Re: Questions regarding global MX and NS records
- From: Kevin Darcy <kcd@xxxxxxxxxxxx>
- Date: Wed, 21 Jul 2010 14:45:28 -0400
On 7/21/2010 2:01 PM, Kevin Darcy wrote:
On 7/21/2010 1:15 PM, Atkins, Brian (GD/VA-NSOC) wrote:After specifying MX records for a 2nd tier domain, is it necessary to
restate the MX records for a new $ORIGIN? For example, if I have:
IN MX 10 mx1.example.com.
IN MX 10 mx2.example.com.
IN MX 10 mx3.example.com.
IN MX 10 mx4.example.com.
Do I also need to do the following?:
MX 10 mx1.example.com.
MX 10 mx2.example.com.
MX 10 mx3.example.com.
MX 10 mx4.example.com.
Or is the first statement sufficient to cover all sub-domains as long as
the MX records are the same?
No, those MX records are owned by different names (example.com and blah.example.com).
It is possible to create wildcard MX records (*.example.com) but there are serious caveats to doing that, since some MTAs don't handle wildcard MX matching very well.
Also, if you have a wildcard in a zone, then you'll never get an NXDOMAIN for a query of any name in that part of the namespace hierarchy, because the names in such queries will be "matched" by the wildcard, even if the lookup is some type other than MX. This might have implications in terms of support/troubleshooting procedures, caching efficiency, etc.
Personally I'm a fan of using wildcards where they make sense, but you have to be *very* careful with them. Go in with your eyes open.
Also, I have a number of records that I redirect to a GSLB device andNo, forwarding doesn't work here. The queries you're getting for this are predominantly *non-recursive*, and non-recursive queries are never forwarded.
have 1,000+ records that I delegate to the devices as follows:
www NS gss1.example.com.
Is there a more efficient method of doing this, eliminating the need to
do this for every sub-domain? Perhaps a forward statement in the conf
We choose to use aliases for this, e.g.
lb.example.com. ns gss1.lb.example.com.
lb.example.com. ns gss2.lb.example.com.
www1.example.com cname www1.lb.example.com.
www2.example.com. cname www2.lb.example.com.
www3.example.com. cname www3.lb.example.com.
This means we only need 1 record (the CNAME) for each website, rather than a delegation per website.
Also, aliasing things this way allows the GSS to respond sanely with SOA/NS records for the delegated zone (lb.example.com), when the GSS is configured properly to proxy non-A queries to the servers of a "shadow" version of the zone. If you delegate each name individually to the GSS, you don't get proper SOA/NS record responses (unless you were to configure "shadow" versions for *all* 1,000+ of those zones, but that's way too much work). Why do you care whether the GSS has access to SOA records for any given zone? Because SOAs are required for proper negative caching. See RFC 2308.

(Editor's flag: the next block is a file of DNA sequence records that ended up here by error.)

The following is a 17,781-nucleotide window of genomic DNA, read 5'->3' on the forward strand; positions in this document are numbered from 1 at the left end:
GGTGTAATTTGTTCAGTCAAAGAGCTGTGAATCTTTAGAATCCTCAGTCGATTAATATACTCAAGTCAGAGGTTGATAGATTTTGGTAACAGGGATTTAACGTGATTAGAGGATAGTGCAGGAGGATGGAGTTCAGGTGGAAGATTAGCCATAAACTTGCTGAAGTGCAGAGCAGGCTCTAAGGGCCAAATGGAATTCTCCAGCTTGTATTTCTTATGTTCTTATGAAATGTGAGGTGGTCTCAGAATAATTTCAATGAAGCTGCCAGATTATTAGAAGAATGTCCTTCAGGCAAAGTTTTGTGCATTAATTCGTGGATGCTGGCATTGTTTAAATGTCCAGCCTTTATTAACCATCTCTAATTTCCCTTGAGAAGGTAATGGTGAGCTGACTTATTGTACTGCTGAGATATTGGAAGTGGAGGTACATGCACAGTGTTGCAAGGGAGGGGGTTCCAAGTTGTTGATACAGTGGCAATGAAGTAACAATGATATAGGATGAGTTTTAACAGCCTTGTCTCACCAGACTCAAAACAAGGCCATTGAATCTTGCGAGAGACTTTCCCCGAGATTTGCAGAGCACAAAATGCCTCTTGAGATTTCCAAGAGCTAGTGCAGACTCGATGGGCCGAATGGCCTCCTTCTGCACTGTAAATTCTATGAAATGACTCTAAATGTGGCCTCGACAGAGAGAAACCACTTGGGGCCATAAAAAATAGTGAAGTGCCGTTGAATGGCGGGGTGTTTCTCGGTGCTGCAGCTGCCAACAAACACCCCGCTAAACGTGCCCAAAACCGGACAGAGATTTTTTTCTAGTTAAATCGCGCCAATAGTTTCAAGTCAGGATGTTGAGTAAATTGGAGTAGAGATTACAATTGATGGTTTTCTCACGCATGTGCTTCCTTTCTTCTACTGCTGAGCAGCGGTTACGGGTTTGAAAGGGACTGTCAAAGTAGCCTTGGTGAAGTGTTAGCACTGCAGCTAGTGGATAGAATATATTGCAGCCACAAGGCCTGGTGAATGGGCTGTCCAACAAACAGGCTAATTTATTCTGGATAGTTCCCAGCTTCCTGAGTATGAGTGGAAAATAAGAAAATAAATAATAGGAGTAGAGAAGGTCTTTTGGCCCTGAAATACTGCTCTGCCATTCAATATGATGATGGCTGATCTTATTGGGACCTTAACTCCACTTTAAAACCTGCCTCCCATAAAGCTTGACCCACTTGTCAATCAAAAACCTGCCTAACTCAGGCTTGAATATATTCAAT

(Whoops, I forgot a trailing period in one of the example lines above).
Another benefit of aliasing out each name, instead of delegating each one individually, is that you avoid a lot of "sub-delegation" ugliness if you have multiple sets of load-balancers, and you want to *nest* names, using diverse sets of load-balancers, within their own application-defined hierarchies, e.g.
; 2 distinct sets of load-balancers, production and pre-production
production-loadbalancers.example.com. ns gss1.example.com.
production-loadbalancers.example.com. ns gss2.example.com.
preprod-loadbalancers.example.com. ns gss3.example.com.
preprod-loadbalancers.example.com. ns gss4.example.com.
; Production website for customer support, using production load-balancers
support.example.com. cname support-website.production-loadbalancers.example.com.
; Pre-production website for customer support, using preprod load-balancers
preprod.support.example.com. cname support-website.preprod-loadbalancers.example.com.
(Sure, if you can convince your app people to *not* use a DNS-label-based hierarchy, e.g. by embedding *within* a label, e.g. preprod-support.example.com, then that's another way to avoid the ugliness, but oftentimes there are application dependences on DNS names, e.g. SSL certificates, and in any case why impose an unnecessary naming limitation?)
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